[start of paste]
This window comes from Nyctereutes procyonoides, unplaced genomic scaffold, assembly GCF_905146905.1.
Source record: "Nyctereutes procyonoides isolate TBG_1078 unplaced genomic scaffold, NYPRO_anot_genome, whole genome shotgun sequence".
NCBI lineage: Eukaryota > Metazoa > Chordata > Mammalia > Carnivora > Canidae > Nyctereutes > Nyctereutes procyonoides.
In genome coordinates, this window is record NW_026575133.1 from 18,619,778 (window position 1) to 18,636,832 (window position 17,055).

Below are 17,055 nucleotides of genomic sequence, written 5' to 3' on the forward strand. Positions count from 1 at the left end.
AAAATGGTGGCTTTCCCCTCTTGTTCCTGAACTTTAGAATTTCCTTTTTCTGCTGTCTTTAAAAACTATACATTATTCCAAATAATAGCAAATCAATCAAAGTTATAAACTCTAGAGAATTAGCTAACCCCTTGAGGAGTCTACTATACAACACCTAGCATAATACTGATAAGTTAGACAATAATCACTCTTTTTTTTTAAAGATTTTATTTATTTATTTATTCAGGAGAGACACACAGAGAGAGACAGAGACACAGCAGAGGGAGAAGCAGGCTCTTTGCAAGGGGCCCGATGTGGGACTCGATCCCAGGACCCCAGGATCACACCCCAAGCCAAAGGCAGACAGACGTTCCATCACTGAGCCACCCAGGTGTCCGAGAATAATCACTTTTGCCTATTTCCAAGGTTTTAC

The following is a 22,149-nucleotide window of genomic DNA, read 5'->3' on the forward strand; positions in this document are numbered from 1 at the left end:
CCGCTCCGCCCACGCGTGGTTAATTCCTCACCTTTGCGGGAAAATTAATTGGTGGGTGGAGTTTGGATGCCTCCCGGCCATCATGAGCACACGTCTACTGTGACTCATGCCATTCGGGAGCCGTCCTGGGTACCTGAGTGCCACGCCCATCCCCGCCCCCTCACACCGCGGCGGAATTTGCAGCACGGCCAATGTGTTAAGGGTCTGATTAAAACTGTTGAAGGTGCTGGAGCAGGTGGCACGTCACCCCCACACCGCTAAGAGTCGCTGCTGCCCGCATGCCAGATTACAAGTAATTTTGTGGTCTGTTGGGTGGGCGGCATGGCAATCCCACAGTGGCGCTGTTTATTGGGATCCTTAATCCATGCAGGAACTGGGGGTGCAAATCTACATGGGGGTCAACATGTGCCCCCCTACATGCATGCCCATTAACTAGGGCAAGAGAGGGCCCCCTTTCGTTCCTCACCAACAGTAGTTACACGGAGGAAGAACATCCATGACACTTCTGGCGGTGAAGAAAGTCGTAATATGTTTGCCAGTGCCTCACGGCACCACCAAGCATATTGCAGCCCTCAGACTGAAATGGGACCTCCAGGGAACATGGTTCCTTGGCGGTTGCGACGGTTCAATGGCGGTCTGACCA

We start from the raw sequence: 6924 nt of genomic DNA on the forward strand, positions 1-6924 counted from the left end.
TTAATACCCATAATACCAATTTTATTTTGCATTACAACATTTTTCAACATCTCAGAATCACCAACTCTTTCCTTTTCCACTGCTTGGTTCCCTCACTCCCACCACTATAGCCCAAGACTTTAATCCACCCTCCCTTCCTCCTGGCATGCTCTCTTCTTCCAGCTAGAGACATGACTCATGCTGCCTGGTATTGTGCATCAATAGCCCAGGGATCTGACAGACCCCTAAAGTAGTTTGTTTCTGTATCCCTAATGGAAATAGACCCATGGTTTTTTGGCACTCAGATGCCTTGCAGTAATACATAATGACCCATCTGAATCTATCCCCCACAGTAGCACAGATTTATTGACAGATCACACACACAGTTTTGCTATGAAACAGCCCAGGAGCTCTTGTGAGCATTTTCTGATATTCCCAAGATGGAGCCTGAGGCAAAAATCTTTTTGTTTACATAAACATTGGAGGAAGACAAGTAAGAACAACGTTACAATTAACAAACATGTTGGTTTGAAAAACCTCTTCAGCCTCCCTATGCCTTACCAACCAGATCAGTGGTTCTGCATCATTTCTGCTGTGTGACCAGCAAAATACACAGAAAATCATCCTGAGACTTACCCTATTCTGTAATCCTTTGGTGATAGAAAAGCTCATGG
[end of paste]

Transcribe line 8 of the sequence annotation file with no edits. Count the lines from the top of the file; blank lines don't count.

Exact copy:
CCGCTCCGCCCACGCGTGGTTAATTCCTCACCTTTGCGGGAAAATTAATTGGTGGGTGGAGTTTGGATGCCTCCCGGCCATCATGAGCACACGTCTACTGTGACTCATGCCATTCGGGAGCCGTCCTGGGTACCTGAGTGCCACGCCCATCCCCGCCCCCTCACACCGCGGCGGAATTTGCAGCACGGCCAATGTGTTAAGGGTCTGATTAAAACTGTTGAAGGTGCTGGAGCAGGTGGCACGTCACCCCCACACCGCTAAGAGTCGCTGCTGCCCGCATGCCAGATTACAAGTAATTTTGTGGTCTGTTGGGTGGGCGGCATGGCAATCCCACAGTGGCGCTGTTTATTGGGATCCTTAATCCATGCAGGAACTGGGGGTGCAAATCTACATGGGGGTCAACATGTGCCCCCCTACATGCATGCCCATTAACTAGGGCAAGAGAGGGCCCCCTTTCGTTCCTCACCAACAGTAGTTACACGGAGGAAGAACATCCATGACACTTCTGGCGGTGAAGAAAGTCGTAATATGTTTGCCAGTGCCTCACGGCACCACCAAGCATATTGCAGCCCTCAGACTGAAATGGGACCTCCAGGGAACATGGTTCCTTGGCGGTTGCGACGGTTCAATGGCGGTCTGACCA